Mastikator
2015-05-23, 08:10 PM
Bed bugs! Or what about giant flies that fly in through open windows, inject eggs into the kid while it sleeps. And then horrible things happen.

DracoDei
2015-05-23, 08:18 PM
Well... yes and no. On the one hand, pretty much everything in the monster manual is going to be hostile to humans. But not many of them actively prey on humans for entertainment or sustenance.
Right, but since I'm only worried about individual races in as much as they might or might not provide an argument for their creature type (aberration, construct, dragon, elemental, magical beast, ooze, outsider), and via that, the associated knowledge skills being included, that means you would seem to be in favor of "everything" when it comes to the knowledge skills I'm still on the fence about. Note that the creature types I've listed in the parantheses above are said creature types, and the associated knowledge skills are Arcana, Dungeoneering, Religion, and The Planes.

Maglubiyet
2015-05-23, 08:27 PM
fyi, there are a wide variety of child-eating critters from different cultures' folklore under the wiki page for Bogeyman (https://en.wikipedia.org/wiki/Bogeyman).

Hawkstar
2015-05-23, 09:17 PM
Other children. :smallamused:

On this note - Goblins, given that they are physical manifestations of the worst of children.

DracoDei
2015-05-23, 09:49 PM
fyi, there are a wide variety of child-eating critters from different cultures' folklore under the wiki page for Bogeyman (https://en.wikipedia.org/wiki/Bogeyman).
Given that I'm was torn between naming this class the "Bogey-Slayer" and the "Bogey-Hunter", I am very mildly embarrassed that I didn't think of that, although I was spelling it "Boogey" so that might not have turned up even if I searched for it.

So useful quotes from that article:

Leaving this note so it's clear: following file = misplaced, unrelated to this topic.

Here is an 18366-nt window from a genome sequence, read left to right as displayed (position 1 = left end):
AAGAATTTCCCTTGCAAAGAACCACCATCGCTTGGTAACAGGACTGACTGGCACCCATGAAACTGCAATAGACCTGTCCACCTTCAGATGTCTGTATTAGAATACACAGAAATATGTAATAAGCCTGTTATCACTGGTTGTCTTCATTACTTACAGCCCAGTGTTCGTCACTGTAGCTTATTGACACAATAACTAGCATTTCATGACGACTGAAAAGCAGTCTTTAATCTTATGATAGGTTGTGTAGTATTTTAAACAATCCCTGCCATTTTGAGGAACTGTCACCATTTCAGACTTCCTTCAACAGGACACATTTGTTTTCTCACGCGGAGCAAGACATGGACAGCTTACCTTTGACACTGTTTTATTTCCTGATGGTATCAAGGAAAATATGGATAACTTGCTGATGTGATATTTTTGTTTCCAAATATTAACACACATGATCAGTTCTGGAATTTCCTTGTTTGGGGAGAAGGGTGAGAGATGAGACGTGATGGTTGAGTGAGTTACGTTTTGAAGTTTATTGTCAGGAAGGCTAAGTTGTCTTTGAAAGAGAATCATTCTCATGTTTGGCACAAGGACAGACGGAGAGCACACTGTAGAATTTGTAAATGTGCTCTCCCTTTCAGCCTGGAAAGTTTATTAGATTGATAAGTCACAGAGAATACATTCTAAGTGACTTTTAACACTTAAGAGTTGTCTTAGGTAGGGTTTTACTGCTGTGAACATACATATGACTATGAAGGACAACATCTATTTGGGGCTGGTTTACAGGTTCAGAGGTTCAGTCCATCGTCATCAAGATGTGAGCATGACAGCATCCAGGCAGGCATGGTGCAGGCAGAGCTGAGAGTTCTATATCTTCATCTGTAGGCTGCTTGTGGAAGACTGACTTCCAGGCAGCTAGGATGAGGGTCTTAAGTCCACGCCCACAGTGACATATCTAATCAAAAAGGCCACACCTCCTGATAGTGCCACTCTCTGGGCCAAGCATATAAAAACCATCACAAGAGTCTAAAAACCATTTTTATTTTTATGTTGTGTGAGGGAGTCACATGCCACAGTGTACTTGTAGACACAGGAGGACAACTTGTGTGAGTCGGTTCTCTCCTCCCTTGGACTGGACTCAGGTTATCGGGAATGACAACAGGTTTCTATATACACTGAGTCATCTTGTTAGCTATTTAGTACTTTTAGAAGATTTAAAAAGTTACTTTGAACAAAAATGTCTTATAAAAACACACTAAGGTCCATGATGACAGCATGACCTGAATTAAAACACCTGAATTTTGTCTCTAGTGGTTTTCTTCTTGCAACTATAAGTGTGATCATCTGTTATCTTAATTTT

"In some cases, the bogeyman is a nickname for the Devil." this would be an argument for including devils and demons in their especial prey.
(GTG, will read more later.)


On this note - Goblins, given that they are physical manifestations of the worst of children.
Noted and accepted. (Doesn't happen to change anything, but that is the cost I pay for the added benefit of getting a wider variety of opinions by posting this in a more general section of the forums.)

BWR
2015-05-24, 03:47 AM
Kobolds. (http://www.koboldsatemybaby.com/)

I'm not sure there are a lot of creatures prey on kids by preference as presented in books. It is easy to fluff most creatures into doing this, however, especially individuals of a species. All you need to do is pick a monster, look at its basic description and ask "why and how would this being be interested in children?"
E.g.
Ghosts or other spirits:
- parents who've lost their children and died in pain, risen from the grave to find them again. They'll take any kid and kill them in a fit of rage when they find out it isn't theirs
- someone who was killed by a childish prank and does not rest easy, looking for the culprit, so be good or the Drowned Man will take you
- a parent whose child was an unholy terror and the gods condemned him/her to everlasting torment for raising such a beast, and the ghost punishes kids to make sure nothing like that happens again

JCAll
2015-05-24, 05:33 AM
Clowns are children's most prominent natural predators

I can attest to this being 100% fact.

SimonMoon6
2015-05-24, 10:18 AM
I believe bugbear = bogeyman.

DracoDei